If you haven’t been keeping up, I have done articles on Stability, aiming, and data. Those articles lead back to the first one and the shot process. For this one, I am going to focus on that and the “why” to use it in your own shooting and getting it into your training. This will be a two-part article
Shot Process Part 1
For years, roughly about 42, Army leaders talked about the fundamentals. They tossed out these bumper sticker slogans and asked at promotion interviews about the four fundamentals. Occasionally, a good leader would tie it all together for a Soldier and make some progress but generally they just spewed Steady Position, Breathing, Sight Picture, and Trigger Squeeze in no order. During training, they would fix people by saying “Apply your fundamentals” followed by a terrible diagnosis based on things they didn’t understand with the vertical grouping as breathing problems and horizontal as the trigger. Nowhere in this did they work on a process to shoot.
Shooting well is as easy as properly pointing the weapon and then fire the weapon without moving it. Even that sentence lays out a process. A this then that thing. Most everything we do as humans have a process. Something must be done followed by another thing followed by another. This is how we accomplish complex tasks. Why then do we avoid applying it to shooting? Because that’s the way we have always done it that’s why. Not because of right or wrong just the standard.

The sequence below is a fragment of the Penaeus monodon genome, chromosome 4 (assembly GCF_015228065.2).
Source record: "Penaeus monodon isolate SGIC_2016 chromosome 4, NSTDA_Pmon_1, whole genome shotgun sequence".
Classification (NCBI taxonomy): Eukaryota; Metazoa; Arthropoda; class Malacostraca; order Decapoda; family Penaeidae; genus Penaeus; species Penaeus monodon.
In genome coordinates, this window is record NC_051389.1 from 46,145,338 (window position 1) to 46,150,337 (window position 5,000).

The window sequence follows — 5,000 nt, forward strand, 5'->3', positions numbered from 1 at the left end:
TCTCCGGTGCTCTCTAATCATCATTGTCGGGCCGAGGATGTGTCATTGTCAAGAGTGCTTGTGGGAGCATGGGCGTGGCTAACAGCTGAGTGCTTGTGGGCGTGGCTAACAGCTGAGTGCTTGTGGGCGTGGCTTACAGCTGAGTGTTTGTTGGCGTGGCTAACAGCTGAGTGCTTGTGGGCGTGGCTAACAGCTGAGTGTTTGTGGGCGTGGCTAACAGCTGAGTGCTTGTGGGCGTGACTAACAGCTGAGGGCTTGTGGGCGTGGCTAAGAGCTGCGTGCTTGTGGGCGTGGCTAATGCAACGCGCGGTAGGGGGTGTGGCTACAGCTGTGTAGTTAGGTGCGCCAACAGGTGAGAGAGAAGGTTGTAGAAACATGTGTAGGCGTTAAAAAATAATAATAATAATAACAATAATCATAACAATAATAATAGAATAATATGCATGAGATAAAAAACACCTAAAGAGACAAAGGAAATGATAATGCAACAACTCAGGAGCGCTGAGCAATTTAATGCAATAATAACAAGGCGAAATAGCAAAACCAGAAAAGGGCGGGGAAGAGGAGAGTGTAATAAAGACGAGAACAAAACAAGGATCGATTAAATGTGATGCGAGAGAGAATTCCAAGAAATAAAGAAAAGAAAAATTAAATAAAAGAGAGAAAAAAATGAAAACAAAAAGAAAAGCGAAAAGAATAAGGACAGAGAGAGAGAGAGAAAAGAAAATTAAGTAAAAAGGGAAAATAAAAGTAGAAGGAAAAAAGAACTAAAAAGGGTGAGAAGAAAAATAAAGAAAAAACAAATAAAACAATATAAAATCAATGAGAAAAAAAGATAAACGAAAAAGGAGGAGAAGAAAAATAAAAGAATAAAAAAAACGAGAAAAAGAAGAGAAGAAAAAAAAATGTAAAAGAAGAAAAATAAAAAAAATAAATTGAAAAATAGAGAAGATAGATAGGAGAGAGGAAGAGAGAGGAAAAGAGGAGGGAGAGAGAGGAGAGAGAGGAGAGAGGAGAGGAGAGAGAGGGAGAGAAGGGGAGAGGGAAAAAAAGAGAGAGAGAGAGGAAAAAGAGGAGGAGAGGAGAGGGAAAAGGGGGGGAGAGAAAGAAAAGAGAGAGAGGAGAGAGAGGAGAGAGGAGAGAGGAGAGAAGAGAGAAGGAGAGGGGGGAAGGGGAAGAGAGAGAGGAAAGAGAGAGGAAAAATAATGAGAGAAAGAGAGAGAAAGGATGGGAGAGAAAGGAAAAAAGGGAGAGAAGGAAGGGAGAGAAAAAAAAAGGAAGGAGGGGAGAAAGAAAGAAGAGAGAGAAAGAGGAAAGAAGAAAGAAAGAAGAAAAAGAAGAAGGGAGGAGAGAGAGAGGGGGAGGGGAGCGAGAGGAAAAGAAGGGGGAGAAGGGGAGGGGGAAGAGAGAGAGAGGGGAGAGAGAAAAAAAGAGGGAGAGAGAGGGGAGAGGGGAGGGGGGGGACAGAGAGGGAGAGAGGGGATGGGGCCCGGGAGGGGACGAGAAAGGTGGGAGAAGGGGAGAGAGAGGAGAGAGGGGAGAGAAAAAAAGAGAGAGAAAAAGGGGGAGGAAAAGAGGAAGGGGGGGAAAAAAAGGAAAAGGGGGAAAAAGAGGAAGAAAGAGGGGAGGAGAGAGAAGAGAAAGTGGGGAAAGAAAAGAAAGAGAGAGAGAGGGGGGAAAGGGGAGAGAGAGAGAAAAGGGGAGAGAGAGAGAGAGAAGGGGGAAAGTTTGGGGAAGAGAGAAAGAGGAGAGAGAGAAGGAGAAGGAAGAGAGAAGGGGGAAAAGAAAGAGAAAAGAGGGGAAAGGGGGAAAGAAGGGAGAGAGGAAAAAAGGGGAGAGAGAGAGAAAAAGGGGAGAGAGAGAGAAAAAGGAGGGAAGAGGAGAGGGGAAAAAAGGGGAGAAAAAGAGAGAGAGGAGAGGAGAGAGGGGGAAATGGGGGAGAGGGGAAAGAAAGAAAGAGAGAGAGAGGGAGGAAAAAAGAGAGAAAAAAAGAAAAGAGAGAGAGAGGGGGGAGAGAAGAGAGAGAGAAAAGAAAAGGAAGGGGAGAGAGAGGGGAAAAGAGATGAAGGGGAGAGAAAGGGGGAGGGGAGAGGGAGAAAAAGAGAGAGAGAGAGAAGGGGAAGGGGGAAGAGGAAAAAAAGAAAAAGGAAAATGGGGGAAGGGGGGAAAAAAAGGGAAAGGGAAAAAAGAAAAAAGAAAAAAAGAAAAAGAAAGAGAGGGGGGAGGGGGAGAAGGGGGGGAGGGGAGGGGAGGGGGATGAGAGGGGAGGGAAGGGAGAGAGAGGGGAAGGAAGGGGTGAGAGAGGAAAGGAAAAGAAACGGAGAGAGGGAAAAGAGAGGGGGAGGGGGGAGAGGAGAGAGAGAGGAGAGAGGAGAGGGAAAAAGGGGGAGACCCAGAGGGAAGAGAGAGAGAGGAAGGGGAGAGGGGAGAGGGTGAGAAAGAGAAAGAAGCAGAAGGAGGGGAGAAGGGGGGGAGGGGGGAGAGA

Now, if you spend a few minutes researching some sports psychology about sports that involve throwing or hitting a ball, you will find a couple of things at pro levels. First, there is a process. Take a Pro Baseball player at bat. He just doesn’t walk up randomly and start swinging. He sets his feet into position a specific way in a specific place. He will check his swing for the proper grip on the bat, and several other things that are part of his process to hit well. Look at a pitcher. Every pitch gets the same process for two reasons. One, to ensure consistency of the pitch and the second so he does not telegraph his intent to the batter.
Shooting is about consistency. Doing the same thing repeatedly. Think about it. For a simple zero we are trying to get the bullets to land in the exact same spot, so we can adjust them to the desired point of impact. If you do something different the weapon will translate that into an impact shift. It may be insignificant, or it could be huge. At 100 yards, having 4 rounds touching and a “flyer” a ¼ of an inch away destroys a group. Having a shot process helps develop this consistency and ensures you have done all the steps for a good shot.
Part two will be coming soon.